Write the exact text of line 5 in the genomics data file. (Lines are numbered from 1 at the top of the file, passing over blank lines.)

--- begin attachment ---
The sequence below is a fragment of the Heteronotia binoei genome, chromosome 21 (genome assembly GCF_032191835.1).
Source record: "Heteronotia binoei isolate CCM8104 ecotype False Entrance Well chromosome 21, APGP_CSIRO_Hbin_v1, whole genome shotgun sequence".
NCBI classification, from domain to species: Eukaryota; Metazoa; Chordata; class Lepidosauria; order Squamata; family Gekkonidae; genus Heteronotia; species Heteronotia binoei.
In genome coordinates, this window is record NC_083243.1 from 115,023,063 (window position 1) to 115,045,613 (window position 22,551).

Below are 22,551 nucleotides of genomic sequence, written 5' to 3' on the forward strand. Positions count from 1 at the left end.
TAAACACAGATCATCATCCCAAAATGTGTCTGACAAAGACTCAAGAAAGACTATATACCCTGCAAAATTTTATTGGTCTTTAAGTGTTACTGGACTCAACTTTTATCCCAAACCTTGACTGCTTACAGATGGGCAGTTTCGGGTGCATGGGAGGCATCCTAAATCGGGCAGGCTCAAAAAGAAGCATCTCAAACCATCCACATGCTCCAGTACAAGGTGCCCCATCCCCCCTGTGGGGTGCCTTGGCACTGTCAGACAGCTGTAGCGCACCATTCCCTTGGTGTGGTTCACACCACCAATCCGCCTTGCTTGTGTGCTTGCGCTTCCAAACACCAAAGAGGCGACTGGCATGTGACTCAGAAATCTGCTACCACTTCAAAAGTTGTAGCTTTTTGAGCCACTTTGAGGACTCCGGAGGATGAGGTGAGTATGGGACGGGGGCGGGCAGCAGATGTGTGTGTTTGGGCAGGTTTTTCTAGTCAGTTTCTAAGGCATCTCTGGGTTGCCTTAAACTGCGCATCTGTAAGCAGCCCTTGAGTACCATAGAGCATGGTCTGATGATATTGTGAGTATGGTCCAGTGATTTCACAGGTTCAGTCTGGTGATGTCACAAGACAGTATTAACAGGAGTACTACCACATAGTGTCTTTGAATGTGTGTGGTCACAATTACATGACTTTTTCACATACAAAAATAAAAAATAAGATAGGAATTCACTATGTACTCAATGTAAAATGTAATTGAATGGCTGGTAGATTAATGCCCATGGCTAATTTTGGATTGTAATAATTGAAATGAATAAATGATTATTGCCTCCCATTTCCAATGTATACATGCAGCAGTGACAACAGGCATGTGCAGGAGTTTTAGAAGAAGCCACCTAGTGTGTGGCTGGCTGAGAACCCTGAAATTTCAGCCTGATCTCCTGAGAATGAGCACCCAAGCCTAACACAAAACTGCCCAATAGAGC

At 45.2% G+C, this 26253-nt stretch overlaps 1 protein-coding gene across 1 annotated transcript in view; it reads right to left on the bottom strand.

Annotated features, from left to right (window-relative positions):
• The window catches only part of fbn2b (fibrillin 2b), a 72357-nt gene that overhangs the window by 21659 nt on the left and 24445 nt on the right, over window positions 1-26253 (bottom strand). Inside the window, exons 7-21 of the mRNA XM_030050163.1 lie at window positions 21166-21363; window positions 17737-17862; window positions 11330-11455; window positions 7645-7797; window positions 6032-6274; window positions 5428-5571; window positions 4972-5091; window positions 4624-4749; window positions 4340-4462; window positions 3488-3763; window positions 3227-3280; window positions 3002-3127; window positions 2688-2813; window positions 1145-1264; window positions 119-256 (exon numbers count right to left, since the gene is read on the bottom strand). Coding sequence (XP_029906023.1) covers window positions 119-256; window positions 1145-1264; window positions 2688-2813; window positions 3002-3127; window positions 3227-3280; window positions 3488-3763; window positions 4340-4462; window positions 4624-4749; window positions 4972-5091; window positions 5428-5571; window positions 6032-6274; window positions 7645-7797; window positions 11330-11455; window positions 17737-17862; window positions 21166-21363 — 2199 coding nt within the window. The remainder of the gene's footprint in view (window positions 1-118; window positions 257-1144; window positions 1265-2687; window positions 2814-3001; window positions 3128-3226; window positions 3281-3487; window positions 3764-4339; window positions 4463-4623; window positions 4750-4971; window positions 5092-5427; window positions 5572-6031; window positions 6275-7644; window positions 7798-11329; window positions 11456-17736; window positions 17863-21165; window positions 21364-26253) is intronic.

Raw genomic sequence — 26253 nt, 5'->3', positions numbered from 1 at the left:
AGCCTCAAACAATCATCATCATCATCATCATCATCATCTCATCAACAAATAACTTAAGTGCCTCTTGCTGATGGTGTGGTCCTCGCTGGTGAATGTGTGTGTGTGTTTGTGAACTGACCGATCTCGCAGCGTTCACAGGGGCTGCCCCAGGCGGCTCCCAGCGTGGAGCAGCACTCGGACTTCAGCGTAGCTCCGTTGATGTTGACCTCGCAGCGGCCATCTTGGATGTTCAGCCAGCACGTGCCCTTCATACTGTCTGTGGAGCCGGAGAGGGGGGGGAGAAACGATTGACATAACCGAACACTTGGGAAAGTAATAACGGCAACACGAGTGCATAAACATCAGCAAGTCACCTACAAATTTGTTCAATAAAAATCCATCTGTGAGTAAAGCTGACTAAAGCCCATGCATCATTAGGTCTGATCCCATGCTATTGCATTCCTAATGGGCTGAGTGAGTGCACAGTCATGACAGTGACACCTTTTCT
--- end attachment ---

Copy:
Below are 22,551 nucleotides of genomic sequence, written 5' to 3' on the forward strand. Positions count from 1 at the left end.